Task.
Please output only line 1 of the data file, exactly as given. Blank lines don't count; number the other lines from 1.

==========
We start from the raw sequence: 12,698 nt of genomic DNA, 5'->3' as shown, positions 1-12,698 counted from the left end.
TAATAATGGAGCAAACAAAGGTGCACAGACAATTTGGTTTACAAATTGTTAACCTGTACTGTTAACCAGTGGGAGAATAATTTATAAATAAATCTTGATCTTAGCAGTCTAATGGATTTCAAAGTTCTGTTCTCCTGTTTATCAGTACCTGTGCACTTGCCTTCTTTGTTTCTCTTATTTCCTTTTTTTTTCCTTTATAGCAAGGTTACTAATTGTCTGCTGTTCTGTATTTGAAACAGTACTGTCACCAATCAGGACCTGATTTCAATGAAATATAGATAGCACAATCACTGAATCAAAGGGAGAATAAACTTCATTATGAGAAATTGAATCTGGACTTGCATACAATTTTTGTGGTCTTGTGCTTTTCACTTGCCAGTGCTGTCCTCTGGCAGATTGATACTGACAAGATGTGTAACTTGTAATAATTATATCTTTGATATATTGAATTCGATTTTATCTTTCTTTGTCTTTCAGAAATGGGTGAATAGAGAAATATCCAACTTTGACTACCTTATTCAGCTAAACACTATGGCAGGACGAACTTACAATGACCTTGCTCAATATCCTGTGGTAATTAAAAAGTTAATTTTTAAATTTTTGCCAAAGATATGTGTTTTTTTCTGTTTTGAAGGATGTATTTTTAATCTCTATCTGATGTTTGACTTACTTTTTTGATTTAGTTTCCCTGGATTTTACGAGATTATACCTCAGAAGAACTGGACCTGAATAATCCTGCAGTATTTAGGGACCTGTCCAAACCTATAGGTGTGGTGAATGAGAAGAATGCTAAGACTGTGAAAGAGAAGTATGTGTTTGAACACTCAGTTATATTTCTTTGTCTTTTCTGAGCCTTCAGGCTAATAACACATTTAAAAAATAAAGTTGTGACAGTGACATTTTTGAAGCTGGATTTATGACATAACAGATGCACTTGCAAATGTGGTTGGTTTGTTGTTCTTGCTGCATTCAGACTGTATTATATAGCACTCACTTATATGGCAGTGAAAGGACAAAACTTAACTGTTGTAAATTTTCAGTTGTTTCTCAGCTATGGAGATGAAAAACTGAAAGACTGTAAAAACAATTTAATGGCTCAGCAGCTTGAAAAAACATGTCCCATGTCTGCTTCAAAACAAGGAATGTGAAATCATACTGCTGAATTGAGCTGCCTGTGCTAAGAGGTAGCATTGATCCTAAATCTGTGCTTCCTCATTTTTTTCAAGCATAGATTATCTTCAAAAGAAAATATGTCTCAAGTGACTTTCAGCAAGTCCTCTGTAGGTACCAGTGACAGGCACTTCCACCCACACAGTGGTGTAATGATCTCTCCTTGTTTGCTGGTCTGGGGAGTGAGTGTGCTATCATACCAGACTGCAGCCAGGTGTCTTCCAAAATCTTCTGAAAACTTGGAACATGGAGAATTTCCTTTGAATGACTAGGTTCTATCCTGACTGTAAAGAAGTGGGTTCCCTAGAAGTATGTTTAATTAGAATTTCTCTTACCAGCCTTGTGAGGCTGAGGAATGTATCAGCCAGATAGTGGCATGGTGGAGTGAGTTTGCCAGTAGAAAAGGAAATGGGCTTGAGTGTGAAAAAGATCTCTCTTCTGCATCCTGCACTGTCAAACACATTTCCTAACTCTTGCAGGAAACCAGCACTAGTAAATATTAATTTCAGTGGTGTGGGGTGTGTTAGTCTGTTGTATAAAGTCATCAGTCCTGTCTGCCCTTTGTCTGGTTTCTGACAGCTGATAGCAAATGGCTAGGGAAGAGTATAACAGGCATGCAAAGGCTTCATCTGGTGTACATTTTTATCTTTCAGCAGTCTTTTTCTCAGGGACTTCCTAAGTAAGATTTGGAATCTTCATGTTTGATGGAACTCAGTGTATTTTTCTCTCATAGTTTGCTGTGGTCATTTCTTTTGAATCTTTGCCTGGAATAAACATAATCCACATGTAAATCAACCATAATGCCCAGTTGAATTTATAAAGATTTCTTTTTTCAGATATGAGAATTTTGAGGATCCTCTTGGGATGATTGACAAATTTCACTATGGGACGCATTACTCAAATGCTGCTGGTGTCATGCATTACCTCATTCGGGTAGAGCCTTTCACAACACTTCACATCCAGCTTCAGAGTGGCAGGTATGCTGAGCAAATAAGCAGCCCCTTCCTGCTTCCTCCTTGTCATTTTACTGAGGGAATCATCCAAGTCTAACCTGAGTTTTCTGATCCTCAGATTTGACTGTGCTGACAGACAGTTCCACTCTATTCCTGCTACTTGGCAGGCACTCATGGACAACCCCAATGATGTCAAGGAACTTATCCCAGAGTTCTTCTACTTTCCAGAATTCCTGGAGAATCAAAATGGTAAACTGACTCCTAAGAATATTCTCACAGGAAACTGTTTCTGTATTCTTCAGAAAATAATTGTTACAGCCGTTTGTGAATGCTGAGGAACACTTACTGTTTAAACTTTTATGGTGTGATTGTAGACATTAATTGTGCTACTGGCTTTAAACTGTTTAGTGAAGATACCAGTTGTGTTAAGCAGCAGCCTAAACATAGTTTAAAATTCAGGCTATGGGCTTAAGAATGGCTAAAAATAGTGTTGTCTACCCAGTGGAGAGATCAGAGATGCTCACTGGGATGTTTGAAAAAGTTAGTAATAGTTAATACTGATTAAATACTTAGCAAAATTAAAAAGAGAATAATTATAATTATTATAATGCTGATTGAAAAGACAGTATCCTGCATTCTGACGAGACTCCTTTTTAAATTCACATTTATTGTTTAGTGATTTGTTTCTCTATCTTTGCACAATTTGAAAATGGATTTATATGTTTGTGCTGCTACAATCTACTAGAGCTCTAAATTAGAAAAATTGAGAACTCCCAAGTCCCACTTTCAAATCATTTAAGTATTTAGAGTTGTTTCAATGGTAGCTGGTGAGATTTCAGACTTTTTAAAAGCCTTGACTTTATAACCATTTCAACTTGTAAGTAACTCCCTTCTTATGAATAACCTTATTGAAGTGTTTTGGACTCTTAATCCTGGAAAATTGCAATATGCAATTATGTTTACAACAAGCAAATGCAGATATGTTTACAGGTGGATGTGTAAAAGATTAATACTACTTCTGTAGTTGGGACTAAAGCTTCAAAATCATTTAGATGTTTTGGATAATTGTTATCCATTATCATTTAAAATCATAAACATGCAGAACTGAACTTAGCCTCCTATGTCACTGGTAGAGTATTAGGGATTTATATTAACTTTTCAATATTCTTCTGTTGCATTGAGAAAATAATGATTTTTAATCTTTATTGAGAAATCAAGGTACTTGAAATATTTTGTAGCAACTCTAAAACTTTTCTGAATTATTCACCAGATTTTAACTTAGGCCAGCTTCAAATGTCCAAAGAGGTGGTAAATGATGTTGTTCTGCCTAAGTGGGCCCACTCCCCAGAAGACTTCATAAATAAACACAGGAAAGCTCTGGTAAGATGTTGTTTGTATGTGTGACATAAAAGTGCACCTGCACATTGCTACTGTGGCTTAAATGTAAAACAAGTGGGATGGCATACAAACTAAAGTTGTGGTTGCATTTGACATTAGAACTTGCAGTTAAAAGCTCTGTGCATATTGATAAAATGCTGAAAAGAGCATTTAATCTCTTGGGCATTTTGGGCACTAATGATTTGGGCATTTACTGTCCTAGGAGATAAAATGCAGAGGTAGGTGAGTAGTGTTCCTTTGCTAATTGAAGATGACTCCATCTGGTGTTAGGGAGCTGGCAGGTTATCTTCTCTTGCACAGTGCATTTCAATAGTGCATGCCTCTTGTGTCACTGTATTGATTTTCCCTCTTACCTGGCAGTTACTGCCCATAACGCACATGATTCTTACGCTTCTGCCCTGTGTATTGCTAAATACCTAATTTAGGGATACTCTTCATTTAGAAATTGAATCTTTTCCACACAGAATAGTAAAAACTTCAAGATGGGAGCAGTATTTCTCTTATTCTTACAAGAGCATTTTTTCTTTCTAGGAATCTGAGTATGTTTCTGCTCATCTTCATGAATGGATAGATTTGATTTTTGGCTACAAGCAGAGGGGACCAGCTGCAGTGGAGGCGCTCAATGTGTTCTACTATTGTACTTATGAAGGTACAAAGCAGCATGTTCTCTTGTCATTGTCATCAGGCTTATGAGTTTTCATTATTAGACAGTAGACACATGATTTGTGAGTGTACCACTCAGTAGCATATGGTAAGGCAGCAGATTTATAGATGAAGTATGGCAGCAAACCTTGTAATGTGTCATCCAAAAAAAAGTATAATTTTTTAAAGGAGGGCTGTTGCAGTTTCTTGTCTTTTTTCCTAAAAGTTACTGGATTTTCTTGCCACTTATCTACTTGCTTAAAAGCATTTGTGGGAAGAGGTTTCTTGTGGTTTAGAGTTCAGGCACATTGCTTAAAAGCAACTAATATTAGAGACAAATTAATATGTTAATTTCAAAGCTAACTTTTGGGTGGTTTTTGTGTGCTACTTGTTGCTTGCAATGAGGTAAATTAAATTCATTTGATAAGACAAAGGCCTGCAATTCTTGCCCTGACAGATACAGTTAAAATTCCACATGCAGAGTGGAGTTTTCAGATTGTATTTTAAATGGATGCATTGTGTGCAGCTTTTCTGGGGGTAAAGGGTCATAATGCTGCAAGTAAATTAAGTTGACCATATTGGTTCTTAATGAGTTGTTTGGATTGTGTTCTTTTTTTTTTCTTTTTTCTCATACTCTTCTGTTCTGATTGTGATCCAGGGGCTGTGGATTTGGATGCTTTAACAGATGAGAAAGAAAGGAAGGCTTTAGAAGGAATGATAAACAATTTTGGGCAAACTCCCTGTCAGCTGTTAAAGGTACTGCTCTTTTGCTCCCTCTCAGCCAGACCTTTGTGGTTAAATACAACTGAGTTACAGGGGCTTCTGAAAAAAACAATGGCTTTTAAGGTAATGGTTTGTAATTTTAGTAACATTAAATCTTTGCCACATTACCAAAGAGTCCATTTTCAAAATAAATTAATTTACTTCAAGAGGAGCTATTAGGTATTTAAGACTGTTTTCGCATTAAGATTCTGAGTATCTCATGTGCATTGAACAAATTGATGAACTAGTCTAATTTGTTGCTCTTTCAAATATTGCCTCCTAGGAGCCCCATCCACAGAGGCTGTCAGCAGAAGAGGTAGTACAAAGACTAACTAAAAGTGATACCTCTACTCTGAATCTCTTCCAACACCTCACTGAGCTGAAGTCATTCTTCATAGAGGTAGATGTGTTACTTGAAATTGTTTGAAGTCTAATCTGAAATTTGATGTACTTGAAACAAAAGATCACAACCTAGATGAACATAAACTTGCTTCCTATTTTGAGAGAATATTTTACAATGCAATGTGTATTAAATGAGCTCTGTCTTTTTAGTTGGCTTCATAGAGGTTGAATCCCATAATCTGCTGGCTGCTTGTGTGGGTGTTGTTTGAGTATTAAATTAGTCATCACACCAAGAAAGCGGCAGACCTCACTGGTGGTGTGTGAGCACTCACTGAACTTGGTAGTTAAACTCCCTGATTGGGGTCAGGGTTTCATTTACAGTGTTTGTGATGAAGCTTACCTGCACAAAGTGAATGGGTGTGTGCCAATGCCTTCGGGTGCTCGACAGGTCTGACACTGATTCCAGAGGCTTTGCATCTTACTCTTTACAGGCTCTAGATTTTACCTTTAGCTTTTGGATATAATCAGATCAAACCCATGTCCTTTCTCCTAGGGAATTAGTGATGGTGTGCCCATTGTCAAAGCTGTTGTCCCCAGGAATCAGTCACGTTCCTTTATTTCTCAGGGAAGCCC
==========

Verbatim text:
We start from the raw sequence: 12,698 nt of genomic DNA, 5'->3' as shown, positions 1-12,698 counted from the left end.